West Riding of Yorkshire

Haworth Church, West Riding of Yorkshire

As is often the case, there is no definite date for construction of the first religious structure here in Haworth. The first mention of a Chapel dates to 1317 when a decree from York mentions the curate of the Chapel. In 1488 the Chapel was rebuilt, and the earliest surviving stone work (at the base of the tower) dates from this period.

The Chapel became a church but stayed around this size for many centuries. The population of Haworth remained small until the 18th Century. In 1742 the curate was William Grimshaw who was known to have left the church to drag men from the pubs around Haworth to attend services – local legends say he even used a whip to encourage them! His reputation garnered massive congregations of 500 or more and in 1755 it was decided to enlarge the Church to accommodate this.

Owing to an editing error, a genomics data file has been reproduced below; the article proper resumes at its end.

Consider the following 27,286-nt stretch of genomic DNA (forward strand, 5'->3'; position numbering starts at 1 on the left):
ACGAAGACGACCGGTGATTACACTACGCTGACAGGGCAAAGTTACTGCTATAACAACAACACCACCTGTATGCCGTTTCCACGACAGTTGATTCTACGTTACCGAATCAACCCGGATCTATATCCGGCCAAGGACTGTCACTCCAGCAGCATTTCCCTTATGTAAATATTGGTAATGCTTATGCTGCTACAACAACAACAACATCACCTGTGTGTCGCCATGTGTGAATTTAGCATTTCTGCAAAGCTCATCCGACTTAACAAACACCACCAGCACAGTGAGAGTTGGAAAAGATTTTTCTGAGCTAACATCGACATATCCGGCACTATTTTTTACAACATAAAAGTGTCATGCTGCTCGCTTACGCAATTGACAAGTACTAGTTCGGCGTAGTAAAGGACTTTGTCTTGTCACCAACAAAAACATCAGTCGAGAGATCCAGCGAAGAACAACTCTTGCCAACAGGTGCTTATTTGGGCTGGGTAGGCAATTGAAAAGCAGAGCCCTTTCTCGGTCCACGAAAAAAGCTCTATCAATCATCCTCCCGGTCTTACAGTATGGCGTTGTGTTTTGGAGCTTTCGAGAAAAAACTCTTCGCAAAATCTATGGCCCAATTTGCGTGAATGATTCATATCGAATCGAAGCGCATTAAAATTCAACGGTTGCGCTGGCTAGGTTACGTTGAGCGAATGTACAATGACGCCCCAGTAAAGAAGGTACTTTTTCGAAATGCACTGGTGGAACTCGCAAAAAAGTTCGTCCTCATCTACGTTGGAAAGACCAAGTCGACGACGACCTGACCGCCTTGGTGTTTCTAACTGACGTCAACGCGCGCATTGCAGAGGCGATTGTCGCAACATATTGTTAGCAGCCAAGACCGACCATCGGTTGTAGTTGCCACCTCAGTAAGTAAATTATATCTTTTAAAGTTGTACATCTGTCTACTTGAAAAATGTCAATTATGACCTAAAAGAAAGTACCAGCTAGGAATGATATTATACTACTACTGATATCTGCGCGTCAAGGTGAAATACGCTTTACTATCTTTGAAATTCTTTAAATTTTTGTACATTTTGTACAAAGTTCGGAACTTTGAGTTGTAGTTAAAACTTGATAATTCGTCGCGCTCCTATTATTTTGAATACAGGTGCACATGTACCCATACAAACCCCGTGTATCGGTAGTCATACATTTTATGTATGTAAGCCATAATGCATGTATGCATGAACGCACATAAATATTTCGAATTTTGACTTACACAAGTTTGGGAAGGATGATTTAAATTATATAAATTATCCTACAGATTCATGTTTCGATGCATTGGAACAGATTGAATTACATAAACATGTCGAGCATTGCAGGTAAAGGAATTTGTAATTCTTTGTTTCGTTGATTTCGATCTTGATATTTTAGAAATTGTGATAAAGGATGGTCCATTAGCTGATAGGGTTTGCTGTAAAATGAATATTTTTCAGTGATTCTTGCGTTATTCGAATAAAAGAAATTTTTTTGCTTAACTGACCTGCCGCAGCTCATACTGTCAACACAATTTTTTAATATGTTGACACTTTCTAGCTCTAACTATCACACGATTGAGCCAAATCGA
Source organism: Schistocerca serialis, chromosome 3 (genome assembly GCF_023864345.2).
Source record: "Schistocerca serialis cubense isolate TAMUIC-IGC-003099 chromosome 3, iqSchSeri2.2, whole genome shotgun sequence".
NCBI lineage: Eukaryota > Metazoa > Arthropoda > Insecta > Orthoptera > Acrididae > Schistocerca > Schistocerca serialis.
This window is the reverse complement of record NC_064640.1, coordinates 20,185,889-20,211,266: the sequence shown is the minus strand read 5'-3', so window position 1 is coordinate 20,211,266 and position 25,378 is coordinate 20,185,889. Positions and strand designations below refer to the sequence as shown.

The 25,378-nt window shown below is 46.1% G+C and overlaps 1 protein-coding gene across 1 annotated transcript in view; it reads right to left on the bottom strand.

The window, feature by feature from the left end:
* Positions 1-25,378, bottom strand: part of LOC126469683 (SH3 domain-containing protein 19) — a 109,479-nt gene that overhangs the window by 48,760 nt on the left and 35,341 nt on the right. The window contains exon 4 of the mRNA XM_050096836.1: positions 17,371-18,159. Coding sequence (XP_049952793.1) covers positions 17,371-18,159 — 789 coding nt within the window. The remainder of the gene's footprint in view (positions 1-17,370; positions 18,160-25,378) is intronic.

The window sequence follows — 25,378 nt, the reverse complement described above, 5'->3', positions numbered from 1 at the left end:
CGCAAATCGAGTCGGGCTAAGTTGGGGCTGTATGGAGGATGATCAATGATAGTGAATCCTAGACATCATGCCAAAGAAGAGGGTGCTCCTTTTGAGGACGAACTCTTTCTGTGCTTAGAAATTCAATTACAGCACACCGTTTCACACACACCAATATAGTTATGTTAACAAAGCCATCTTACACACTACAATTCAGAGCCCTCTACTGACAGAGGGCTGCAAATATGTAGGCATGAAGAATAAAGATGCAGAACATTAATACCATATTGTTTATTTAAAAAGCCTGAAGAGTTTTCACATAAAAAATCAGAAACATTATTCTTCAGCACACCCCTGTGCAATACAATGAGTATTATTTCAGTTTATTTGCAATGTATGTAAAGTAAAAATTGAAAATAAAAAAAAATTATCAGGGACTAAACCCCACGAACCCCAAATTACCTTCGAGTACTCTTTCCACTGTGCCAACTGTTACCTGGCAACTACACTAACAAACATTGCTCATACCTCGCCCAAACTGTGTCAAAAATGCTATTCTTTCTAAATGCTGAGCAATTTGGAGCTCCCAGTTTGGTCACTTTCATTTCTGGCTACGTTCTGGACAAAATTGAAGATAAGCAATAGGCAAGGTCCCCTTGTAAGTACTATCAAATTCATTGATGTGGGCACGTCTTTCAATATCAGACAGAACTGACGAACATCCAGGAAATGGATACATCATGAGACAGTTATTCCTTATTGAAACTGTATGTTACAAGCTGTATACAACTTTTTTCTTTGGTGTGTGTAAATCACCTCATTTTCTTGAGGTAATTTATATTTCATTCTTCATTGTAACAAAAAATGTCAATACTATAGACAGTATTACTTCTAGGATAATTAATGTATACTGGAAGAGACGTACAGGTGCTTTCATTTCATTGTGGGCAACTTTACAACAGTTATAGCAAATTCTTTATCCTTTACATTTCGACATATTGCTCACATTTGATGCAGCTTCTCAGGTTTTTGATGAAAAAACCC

In 1820 Patrick Brontė arrived in Haworth to become parish priest and he moved to the nearby Parsonage with his family. Brontė baptised 290 people a year, but the mortality rate was so high that he performed over 100 funerals a year. The graveyard at the church contains around 42,000 burials. Patrick lost his wife in 1821 and his second daughter in 1825. In 1845 Arthur Bell Nicholls arrived and became curate as Patrick Brontė’s eyesight began to fail. In 1848 both Bramwell and Emily Brontė died and the following year Anne also died. Nicholls married Charlotte Brontė in 1854 but the following year she died, the last of Patrick’s children. Patrick lived to 1861.

In 1879 a decision was made to demolish the church and rebuild. By this time the fame of the Brontės had spread and there was a national outcry. As a consequence of this the Parsonage was saved, but the church was declared unsafe and so it was demolished. On Christmas Day 1879 the foundation stone of the current church was laid. Some remnants of the original church survived and are now housed in the 1964 Brontė Memorial Chapel within the Church.

The Church today is one of the places of pilgrimage from Brontė fans from across the world and one of the many spots in the pretty village of Haworth worthy of visiting.

Photo - Andrew J. Müller

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